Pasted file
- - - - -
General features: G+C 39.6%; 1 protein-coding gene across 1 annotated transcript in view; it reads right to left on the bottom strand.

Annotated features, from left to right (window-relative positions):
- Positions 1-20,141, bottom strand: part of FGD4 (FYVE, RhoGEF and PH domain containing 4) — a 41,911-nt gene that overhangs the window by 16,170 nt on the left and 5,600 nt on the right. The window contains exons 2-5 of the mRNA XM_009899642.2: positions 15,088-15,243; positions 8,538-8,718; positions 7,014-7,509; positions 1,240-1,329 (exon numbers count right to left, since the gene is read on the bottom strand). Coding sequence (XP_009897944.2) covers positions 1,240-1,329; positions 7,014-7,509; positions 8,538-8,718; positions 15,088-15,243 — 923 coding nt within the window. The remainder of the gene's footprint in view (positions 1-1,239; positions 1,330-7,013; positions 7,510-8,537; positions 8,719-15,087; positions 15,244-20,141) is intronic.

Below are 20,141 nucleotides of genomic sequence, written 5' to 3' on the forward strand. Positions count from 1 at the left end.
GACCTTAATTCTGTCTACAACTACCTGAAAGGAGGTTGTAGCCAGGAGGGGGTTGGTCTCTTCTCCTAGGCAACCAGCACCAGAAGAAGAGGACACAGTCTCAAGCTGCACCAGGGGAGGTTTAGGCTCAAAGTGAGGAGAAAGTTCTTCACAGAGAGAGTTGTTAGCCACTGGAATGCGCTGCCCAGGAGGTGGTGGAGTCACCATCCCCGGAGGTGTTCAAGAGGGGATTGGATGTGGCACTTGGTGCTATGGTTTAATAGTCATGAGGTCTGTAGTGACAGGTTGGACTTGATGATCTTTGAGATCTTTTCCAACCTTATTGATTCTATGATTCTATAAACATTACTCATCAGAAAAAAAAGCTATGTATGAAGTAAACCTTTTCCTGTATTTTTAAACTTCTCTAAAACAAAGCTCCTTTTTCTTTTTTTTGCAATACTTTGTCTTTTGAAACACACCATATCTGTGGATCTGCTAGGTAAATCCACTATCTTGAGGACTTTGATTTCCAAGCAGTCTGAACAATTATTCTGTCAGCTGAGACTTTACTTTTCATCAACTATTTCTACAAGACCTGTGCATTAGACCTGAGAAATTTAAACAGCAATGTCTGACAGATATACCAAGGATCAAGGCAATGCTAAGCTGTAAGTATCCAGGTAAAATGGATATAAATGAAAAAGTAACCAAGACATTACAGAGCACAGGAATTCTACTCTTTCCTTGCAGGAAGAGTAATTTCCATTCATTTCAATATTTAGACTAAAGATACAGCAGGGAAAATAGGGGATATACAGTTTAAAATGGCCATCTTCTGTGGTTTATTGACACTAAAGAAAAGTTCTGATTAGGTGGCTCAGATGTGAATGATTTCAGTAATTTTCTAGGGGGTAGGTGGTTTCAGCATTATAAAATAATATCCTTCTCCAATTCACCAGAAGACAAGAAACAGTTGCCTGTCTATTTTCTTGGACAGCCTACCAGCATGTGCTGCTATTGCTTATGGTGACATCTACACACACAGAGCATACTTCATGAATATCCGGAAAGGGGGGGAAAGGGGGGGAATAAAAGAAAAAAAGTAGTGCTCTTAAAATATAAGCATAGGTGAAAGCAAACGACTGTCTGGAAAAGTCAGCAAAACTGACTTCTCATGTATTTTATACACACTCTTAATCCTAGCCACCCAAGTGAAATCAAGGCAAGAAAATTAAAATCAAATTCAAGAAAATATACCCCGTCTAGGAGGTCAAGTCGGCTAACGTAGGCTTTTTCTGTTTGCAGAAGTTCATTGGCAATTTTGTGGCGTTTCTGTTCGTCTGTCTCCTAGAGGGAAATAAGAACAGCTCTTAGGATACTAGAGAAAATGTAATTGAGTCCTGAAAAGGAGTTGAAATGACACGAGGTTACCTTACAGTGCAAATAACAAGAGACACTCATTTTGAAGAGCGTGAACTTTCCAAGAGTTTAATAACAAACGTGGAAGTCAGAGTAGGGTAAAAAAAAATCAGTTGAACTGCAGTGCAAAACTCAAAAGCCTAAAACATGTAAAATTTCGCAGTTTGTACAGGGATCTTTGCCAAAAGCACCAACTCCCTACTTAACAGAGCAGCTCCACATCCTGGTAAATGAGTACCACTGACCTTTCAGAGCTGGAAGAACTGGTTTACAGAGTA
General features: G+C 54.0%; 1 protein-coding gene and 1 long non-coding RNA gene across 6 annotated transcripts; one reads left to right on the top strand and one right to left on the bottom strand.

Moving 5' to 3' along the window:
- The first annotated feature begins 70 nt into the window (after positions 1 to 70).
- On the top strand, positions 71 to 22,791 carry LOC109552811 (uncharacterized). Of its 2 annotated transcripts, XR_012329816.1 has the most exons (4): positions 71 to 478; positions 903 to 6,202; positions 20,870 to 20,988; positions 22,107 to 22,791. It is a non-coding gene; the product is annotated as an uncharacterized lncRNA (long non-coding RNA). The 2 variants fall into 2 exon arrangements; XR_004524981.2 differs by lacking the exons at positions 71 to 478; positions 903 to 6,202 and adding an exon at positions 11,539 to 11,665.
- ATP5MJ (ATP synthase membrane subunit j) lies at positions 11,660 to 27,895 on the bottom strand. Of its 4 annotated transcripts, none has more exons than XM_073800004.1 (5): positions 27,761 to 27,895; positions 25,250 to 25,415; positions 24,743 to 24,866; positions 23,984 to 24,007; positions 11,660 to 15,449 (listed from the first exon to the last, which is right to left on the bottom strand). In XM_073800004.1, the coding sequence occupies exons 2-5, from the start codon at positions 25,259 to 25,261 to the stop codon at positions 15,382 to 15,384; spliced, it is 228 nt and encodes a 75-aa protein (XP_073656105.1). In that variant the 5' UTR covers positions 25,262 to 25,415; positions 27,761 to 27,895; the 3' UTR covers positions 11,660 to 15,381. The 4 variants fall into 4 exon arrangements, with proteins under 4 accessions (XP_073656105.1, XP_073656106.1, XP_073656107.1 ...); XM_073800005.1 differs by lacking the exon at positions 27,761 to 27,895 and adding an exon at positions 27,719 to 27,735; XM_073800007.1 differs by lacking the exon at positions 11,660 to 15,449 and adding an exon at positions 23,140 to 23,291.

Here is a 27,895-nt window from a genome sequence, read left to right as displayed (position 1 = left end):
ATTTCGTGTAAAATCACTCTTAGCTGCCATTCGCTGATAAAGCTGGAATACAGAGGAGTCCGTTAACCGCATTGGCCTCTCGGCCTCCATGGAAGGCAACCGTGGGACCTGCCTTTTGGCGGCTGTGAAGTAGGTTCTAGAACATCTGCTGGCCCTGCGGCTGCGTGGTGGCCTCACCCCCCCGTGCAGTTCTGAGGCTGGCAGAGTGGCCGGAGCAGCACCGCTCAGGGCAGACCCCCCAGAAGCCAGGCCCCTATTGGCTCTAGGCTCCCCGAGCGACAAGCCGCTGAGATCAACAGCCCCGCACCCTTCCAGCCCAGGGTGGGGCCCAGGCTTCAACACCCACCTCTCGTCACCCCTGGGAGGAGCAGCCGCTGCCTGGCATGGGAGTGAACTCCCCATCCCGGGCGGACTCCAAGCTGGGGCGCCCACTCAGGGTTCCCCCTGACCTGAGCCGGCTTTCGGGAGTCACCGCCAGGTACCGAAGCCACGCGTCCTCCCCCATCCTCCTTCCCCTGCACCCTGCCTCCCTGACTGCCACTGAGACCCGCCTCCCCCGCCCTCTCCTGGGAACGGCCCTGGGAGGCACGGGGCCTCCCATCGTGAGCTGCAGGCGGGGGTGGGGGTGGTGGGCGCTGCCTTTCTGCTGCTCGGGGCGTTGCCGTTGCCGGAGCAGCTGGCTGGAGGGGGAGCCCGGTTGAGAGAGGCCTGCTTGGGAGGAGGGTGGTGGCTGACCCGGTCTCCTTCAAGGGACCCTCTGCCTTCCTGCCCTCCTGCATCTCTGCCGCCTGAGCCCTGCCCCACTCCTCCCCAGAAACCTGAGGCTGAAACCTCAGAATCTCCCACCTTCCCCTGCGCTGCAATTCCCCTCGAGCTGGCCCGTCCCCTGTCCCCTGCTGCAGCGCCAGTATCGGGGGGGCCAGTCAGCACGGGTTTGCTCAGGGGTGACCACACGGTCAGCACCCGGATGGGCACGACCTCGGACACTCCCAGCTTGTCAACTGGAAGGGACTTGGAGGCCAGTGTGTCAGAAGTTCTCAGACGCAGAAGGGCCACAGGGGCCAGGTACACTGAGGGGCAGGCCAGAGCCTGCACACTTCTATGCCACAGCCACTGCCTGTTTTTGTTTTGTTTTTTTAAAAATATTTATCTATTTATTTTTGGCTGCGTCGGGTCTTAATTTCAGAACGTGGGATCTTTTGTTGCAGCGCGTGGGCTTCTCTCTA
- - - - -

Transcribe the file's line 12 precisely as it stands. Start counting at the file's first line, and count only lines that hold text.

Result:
ATTTCGTGTAAAATCACTCTTAGCTGCCATTCGCTGATAAAGCTGGAATACAGAGGAGTCCGTTAACCGCATTGGCCTCTCGGCCTCCATGGAAGGCAACCGTGGGACCTGCCTTTTGGCGGCTGTGAAGTAGGTTCTAGAACATCTGCTGGCCCTGCGGCTGCGTGGTGGCCTCACCCCCCCGTGCAGTTCTGAGGCTGGCAGAGTGGCCGGAGCAGCACCGCTCAGGGCAGACCCCCCAGAAGCCAGGCCCCTATTGGCTCTAGGCTCCCCGAGCGACAAGCCGCTGAGATCAACAGCCCCGCACCCTTCCAGCCCAGGGTGGGGCCCAGGCTTCAACACCCACCTCTCGTCACCCCTGGGAGGAGCAGCCGCTGCCTGGCATGGGAGTGAACTCCCCATCCCGGGCGGACTCCAAGCTGGGGCGCCCACTCAGGGTTCCCCCTGACCTGAGCCGGCTTTCGGGAGTCACCGCCAGGTACCGAAGCCACGCGTCCTCCCCCATCCTCCTTCCCCTGCACCCTGCCTCCCTGACTGCCACTGAGACCCGCCTCCCCCGCCCTCTCCTGGGAACGGCCCTGGGAGGCACGGGGCCTCCCATCGTGAGCTGCAGGCGGGGGTGGGGGTGGTGGGCGCTGCCTTTCTGCTGCTCGGGGCGTTGCCGTTGCCGGAGCAGCTGGCTGGAGGGGGAGCCCGGTTGAGAGAGGCCTGCTTGGGAGGAGGGTGGTGGCTGACCCGGTCTCCTTCAAGGGACCCTCTGCCTTCCTGCCCTCCTGCATCTCTGCCGCCTGAGCCCTGCCCCACTCCTCCCCAGAAACCTGAGGCTGAAACCTCAGAATCTCCCACCTTCCCCTGCGCTGCAATTCCCCTCGAGCTGGCCCGTCCCCTGTCCCCTGCTGCAGCGCCAGTATCGGGGGGGCCAGTCAGCACGGGTTTGCTCAGGGGTGACCACACGGTCAGCACCCGGATGGGCACGACCTCGGACACTCCCAGCTTGTCAACTGGAAGGGACTTGGAGGCCAGTGTGTCAGAAGTTCTCAGACGCAGAAGGGCCACAGGGGCCAGGTACACTGAGGGGCAGGCCAGAGCCTGCACACTTCTATGCCACAGCCACTGCCTGTTTTTGTTTTGTTTTTTTAAAAATATTTATCTATTTATTTTTGGCTGCGTCGGGTCTTAATTTCAGAACGTGGGATCTTTTGTTGCAGCGCGTGGGCTTCTCTCTA